What’s my job description? I help people understand what they are seeing.

Thus we conclude the post “This, That and The Other Thing”. Thanks for stopping by.

Field Trip up the Mineral King Road

One day while I was painting the Oak Grove Bridge, Trail Guy said he wanted to drive up the Mineral King Road and see how things looked. I put down my brushes and put on my boots.

The bridge was the first stop.

The bridge was the first stop.

All that muddy water obscured the boulders and rock formations that I have been struggling to decipher in the photos.

All that muddy water obscured the boulders and rock formations that I have been struggling to decipher in the photos.

Through the windshield after the we reached the snow.

Through the windshield after the we reached the snow.

Lookout Point, through the windshield.

Lookout Point, through the windshield.

I got out of the truck to lock the hubs. Glad I wore those LLBean boots.

I got out of the truck to lock the hubs. Glad I wore those LLBean boots.

Lookout point after I locked those hubs.

Lookout Point after I locked those hubs.

We didn't make it very far. This is at the asphalt pile turnout. The snow was about 3" deep there.

We didn’t make it very far. This is at the asphalt pile turnout, maybe 10 miles from the bottom of the road. The snow was about 3″ deep there.

Trail Guy closed the lower gate. Bit of a slide there, but it is easy to drive around.

Trail Guy closed the lower gate. Bit of a slide there, but it is easy to drive around.

This is Squirrel Creek, near Lake Canyon, AKA Mitchell Ranch, AKA Sweet Ranch, AKA Way Station. It goes dry in many summers.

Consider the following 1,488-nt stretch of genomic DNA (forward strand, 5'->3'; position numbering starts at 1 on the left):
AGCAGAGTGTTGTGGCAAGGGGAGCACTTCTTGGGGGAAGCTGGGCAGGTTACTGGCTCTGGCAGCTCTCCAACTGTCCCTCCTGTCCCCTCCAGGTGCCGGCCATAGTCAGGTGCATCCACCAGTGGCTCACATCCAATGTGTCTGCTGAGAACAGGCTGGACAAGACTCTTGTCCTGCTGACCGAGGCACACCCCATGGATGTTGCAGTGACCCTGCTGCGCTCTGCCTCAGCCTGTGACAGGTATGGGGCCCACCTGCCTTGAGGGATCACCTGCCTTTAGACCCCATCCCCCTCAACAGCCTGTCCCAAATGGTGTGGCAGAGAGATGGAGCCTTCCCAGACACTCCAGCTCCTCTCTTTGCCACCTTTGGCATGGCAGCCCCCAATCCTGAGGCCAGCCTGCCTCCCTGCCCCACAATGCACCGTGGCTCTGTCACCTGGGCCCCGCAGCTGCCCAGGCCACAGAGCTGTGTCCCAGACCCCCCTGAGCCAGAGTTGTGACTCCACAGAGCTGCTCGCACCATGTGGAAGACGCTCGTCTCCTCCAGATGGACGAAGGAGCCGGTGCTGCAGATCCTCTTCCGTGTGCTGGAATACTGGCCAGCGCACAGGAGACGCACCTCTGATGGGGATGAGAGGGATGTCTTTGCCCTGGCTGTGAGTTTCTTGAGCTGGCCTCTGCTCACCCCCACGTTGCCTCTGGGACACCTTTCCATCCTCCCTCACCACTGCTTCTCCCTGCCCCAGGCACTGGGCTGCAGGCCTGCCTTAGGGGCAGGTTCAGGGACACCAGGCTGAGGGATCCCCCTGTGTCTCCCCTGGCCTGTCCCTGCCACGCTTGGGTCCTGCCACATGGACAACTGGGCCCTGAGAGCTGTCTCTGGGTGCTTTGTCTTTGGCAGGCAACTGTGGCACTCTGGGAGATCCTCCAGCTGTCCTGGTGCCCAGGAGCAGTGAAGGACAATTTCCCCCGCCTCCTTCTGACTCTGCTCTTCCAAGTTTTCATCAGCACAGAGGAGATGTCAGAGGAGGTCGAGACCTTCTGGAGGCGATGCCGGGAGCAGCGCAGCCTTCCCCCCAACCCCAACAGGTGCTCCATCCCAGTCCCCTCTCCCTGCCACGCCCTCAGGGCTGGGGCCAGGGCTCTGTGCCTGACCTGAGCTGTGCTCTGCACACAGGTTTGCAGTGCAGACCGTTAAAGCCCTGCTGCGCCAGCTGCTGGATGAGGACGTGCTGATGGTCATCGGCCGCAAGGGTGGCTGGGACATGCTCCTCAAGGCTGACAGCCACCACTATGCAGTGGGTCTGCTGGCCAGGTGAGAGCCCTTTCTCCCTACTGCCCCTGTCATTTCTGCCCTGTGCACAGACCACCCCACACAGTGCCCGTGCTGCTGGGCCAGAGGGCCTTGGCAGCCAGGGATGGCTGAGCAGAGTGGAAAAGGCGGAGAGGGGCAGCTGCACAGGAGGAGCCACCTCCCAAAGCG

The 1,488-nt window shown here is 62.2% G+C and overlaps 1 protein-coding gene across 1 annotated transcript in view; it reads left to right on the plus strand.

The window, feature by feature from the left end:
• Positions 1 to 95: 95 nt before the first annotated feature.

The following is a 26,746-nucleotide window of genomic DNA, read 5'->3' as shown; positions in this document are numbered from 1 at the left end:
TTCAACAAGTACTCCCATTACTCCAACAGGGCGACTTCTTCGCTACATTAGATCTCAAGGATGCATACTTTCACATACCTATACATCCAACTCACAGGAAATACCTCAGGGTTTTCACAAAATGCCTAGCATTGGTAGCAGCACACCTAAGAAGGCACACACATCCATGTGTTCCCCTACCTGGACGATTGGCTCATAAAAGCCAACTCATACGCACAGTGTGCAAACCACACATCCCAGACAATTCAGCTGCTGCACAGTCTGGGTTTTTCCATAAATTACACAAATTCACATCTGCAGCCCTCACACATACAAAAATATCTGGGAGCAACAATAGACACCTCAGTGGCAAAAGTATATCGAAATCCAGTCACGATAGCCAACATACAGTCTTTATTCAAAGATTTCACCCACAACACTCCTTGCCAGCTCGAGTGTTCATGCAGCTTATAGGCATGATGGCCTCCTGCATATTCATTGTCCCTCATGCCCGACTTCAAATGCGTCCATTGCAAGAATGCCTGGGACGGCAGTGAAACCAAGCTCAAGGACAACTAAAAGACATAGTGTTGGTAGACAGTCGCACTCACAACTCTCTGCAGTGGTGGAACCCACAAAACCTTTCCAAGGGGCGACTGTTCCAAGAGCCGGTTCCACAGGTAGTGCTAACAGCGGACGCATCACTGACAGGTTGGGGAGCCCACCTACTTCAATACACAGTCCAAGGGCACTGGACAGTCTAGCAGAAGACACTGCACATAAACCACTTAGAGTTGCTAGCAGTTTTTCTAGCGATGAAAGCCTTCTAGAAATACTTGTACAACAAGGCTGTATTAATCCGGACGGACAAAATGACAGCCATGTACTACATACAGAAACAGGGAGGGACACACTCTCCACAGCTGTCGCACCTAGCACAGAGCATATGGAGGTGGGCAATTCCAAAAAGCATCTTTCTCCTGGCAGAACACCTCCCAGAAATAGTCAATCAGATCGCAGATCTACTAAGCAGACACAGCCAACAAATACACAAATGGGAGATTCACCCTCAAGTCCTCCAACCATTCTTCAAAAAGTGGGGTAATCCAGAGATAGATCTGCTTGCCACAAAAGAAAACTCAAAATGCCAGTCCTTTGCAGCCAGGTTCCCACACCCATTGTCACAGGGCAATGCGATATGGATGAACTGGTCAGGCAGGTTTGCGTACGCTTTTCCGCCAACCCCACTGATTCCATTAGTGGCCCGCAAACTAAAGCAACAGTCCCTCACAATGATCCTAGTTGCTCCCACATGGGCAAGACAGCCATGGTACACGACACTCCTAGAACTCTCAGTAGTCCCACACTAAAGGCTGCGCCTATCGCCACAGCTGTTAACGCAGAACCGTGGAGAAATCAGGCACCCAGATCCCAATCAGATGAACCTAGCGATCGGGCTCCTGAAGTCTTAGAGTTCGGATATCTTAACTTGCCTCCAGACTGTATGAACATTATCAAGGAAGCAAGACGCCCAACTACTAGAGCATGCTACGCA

This is Squirrel Creek, near Lake Canyon, AKA Mitchell Ranch, AKA Sweet Ranch, AKA Way Station. It goes dry in many summers.


Two Last Non-Art Subjects

Subject #5


What is this? Inquiring minds NEED to know. . . we got a pair of insulating mugs for Christmas, and got curious as to which sort of mug will keep coffee the hottest. So, we conducted an experiment. They were all within degrees of one another, with the short Starbuck’s mug in the middle slightly ahead. Trail Guy is a little bit sad that his special old mug from Cabela’s with its hand-carved wooden handle didn’t win.

Subject #6

On Boxing Day, as December 26 is known in England, Trail Guy and I drove down to Lake Kaweah (AKA “The Lake”) to take a walk. This is an interesting place to spend time when the water level is low. There are great views of Alta Peak, lots of birds, an old road to walk on, a bridge or two to cross, cockleburrs to pick out of your socks, rocks to contemplate, the river (Kaweah) to watch, mud to slide around on, and people’s undisciplined dogs to fend off.